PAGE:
Yuhang Liu was 13 hours ahead of his classmates, but he couldn’t keep up with them.
It was mid-October and Liu’s collection of empty energy drink cans in his bedroom — which, ever since he had flown home to Hong Kong during the initial COVID-19 lockdown in Winnipeg, had also turned into a lecture hall and library — had become a constant reminder of how sleep-deprived he was.
“It was like life-support in the middle of the night,” recalls Liu, a third-year sociology student at the University of Winnipeg, about Monster Energy’s original pick-me-up.
From concerns of excessive screen-time to exam-monitoring software issues, post-secondary students have faced no shortage of challenges with remote learning over the last year.
For many international students learning from home, time zones have only caused further confusion.
Liu admits he was overly optimistic about his ability to manage a full course load in a different time zone than his instructors when he planned his schedule; tuning into synchronous lectures at 2:30 a.m. Hong Kong time proved to be extremely difficult even for a self-described night owl.
As soon as Ottawa announced eligible international students would be exempt from a pandemic travel ban halfway through his fall term, the 20-year-old booked a trip back to Canada’s Central time zone.
Since then, Canada has implemented new guidelines that require travellers to have a recent negative COVID-19 test upon entering the country, get tested upon arrival and quarantine in a hotel for three days until results are in, and then take another test on the tenth day of self-isolation.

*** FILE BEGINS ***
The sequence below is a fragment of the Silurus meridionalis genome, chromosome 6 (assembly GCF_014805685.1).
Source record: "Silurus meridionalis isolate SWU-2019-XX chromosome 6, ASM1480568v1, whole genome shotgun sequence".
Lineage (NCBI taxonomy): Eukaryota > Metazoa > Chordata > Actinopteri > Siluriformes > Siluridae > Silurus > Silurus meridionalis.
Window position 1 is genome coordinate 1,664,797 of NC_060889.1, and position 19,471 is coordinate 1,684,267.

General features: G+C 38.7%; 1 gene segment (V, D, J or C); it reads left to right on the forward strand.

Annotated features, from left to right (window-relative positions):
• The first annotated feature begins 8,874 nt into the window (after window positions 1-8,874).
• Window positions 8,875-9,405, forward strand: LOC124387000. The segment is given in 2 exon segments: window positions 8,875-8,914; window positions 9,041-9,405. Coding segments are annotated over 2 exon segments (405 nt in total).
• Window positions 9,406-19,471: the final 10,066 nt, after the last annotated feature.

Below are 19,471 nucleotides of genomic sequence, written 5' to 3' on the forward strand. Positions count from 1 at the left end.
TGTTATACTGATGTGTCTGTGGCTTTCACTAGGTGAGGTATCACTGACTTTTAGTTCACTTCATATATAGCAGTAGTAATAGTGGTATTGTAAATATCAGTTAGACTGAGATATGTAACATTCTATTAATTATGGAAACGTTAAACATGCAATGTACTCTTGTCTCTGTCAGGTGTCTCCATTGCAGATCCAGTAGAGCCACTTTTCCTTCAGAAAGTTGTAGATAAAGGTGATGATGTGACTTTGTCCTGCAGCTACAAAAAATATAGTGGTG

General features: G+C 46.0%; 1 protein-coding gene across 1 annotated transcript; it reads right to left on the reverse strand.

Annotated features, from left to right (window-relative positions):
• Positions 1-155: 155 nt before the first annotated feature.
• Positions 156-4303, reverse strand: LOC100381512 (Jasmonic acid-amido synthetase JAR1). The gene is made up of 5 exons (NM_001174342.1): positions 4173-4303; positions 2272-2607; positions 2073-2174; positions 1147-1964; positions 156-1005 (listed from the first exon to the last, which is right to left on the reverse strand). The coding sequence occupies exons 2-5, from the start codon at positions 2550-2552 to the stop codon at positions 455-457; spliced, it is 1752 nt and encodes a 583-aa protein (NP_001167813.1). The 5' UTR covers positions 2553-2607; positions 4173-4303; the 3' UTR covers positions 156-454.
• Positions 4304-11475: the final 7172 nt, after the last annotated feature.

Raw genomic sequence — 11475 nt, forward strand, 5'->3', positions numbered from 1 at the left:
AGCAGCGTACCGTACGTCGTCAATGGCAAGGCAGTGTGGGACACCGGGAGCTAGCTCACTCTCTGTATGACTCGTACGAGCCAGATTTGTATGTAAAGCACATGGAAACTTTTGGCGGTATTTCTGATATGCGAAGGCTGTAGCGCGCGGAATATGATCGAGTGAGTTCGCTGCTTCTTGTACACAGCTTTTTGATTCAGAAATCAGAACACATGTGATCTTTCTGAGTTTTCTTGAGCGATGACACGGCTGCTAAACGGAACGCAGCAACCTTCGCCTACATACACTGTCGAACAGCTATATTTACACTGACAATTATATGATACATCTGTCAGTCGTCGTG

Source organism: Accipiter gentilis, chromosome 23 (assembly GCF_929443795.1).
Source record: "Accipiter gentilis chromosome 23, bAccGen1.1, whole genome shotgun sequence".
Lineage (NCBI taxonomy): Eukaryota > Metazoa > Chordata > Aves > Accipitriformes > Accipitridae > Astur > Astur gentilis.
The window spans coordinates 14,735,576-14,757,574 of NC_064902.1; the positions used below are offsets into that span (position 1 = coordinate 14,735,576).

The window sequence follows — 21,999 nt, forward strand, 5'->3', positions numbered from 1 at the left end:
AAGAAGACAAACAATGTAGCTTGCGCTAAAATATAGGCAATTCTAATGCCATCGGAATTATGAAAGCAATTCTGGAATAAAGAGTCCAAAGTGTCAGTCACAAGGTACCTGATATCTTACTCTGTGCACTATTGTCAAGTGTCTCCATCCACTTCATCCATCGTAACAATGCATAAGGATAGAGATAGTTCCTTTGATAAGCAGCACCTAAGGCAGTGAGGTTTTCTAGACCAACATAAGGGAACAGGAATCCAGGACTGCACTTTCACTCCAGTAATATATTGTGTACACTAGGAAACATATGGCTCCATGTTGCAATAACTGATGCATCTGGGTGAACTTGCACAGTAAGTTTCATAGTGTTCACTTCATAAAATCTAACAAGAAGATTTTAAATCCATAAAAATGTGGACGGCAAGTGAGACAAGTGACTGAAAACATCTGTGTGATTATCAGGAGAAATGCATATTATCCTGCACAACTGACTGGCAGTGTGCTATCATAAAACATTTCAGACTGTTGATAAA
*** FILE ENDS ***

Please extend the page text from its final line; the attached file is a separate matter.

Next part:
Given the price tag of a return and uncertainty around in-person classes resuming, Kazi Ashique Mohammad remains in limbo — located in Bangladesh standard time, with a sleep schedule adjusted around Winnipeg time, 12 hours behind his family members’ schedules.
The University of Manitoba business student went home in early December when he learned his father had tested positive for COVID-19 and had to be hospitalized.
Mohammad took his remote exams in the middle of the night, which he said required willpower not to either fall asleep or cry of frustration. He set up three internet hotspots to ensure his poor internet connection didn’t falter and affect the exam-proctoring software he was required to run.
“When this is all over and I look back at this moment, I will not hold any regret. I would just be proud of myself that I coped with the situation,” said Mohammad, 22, during a call amid a study break around 3 a.m. in Dhaka.
International student hubs at both the U of W and U of M have reported time zones and internet connectivity as the top issues facing their populations doing coursework in other parts of the world this year. Even still, both schools have recorded overall increases in international enrolment — by 11 and six per cent, respectively.
Ashley Dunlop, director of international, immigrant and refugee student services at U of W, said she was pleasantly surprised by the increase, given the pandemic disruptions: “It speaks to how driven these students are to achieve their goals.”
Asynchronous courses and compassionate grading are both in place to support students in different time zones, Dunlop added.
In Oman, which is 10 hours ahead of U of M time, Ishaanee Didwania starts her school day around 8:30 p.m. and goes to sleep around 2 a.m.
The 22-year-old student took as many early and asynchronous classes as possible this term. Daylight savings and Oman’s different weekends (Fridays and Saturdays) have proven challenging, she said, but she’s now in a rhythm.
“I do sometimes feel I’m missing out because I’m missing out on live lectures and can’t participate in discussion questions,” she said from Oman, “but at least I can still get an education.”
Maggie Macintosh, Local Journalism Initiative Reporter, Winnipeg Free Press